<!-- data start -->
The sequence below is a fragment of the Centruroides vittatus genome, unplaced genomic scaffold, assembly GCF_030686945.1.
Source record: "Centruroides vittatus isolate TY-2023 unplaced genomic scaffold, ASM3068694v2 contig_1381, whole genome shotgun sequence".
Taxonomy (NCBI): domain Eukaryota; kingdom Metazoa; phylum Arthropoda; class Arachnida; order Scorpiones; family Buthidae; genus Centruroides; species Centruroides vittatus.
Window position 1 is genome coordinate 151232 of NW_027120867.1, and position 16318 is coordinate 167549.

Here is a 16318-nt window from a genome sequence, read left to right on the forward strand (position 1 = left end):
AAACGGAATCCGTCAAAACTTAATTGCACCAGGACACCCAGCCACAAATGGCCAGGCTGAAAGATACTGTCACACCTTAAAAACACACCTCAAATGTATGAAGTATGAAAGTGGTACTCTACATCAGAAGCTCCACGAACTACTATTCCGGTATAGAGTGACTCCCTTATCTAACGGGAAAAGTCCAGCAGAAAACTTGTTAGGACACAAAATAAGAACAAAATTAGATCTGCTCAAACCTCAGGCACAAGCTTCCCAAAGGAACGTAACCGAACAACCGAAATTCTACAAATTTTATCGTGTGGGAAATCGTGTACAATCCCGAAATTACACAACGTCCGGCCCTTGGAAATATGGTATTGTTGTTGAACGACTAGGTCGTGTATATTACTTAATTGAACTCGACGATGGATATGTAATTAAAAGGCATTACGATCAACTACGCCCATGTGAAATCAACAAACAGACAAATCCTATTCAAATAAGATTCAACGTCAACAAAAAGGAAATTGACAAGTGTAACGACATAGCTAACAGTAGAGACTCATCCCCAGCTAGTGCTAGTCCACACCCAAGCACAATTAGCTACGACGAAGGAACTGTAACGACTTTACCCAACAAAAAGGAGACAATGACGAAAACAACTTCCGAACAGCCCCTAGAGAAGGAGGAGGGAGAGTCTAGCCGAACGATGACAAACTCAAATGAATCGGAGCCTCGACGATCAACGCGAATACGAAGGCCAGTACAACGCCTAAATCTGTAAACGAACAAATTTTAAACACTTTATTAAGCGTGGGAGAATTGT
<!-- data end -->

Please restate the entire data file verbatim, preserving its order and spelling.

The sequence below is a fragment of the Centruroides vittatus genome, unplaced genomic scaffold, assembly GCF_030686945.1.
Source record: "Centruroides vittatus isolate TY-2023 unplaced genomic scaffold, ASM3068694v2 contig_1381, whole genome shotgun sequence".
Taxonomy (NCBI): domain Eukaryota; kingdom Metazoa; phylum Arthropoda; class Arachnida; order Scorpiones; family Buthidae; genus Centruroides; species Centruroides vittatus.
Window position 1 is genome coordinate 151232 of NW_027120867.1, and position 16318 is coordinate 167549.

Here is a 16318-nt window from a genome sequence, read left to right on the forward strand (position 1 = left end):
AAACGGAATCCGTCAAAACTTAATTGCACCAGGACACCCAGCCACAAATGGCCAGGCTGAAAGATACTGTCACACCTTAAAAACACACCTCAAATGTATGAAGTATGAAAGTGGTACTCTACATCAGAAGCTCCACGAACTACTATTCCGGTATAGAGTGACTCCCTTATCTAACGGGAAAAGTCCAGCAGAAAACTTGTTAGGACACAAAATAAGAACAAAATTAGATCTGCTCAAACCTCAGGCACAAGCTTCCCAAAGGAACGTAACCGAACAACCGAAATTCTACAAATTTTATCGTGTGGGAAATCGTGTACAATCCCGAAATTACACAACGTCCGGCCCTTGGAAATATGGTATTGTTGTTGAACGACTAGGTCGTGTATATTACTTAATTGAACTCGACGATGGATATGTAATTAAAAGGCATTACGATCAACTACGCCCATGTGAAATCAACAAACAGACAAATCCTATTCAAATAAGATTCAACGTCAACAAAAAGGAAATTGACAAGTGTAACGACATAGCTAACAGTAGAGACTCATCCCCAGCTAGTGCTAGTCCACACCCAAGCACAATTAGCTACGACGAAGGAACTGTAACGACTTTACCCAACAAAAAGGAGACAATGACGAAAACAACTTCCGAACAGCCCCTAGAGAAGGAGGAGGGAGAGTCTAGCCGAACGATGACAAACTCAAATGAATCGGAGCCTCGACGATCAACGCGAATACGAAGGCCAGTACAACGCCTAAATCTGTAAACGAACAAATTTTAAACACTTTATTAAGCGTGGGAGAATTGT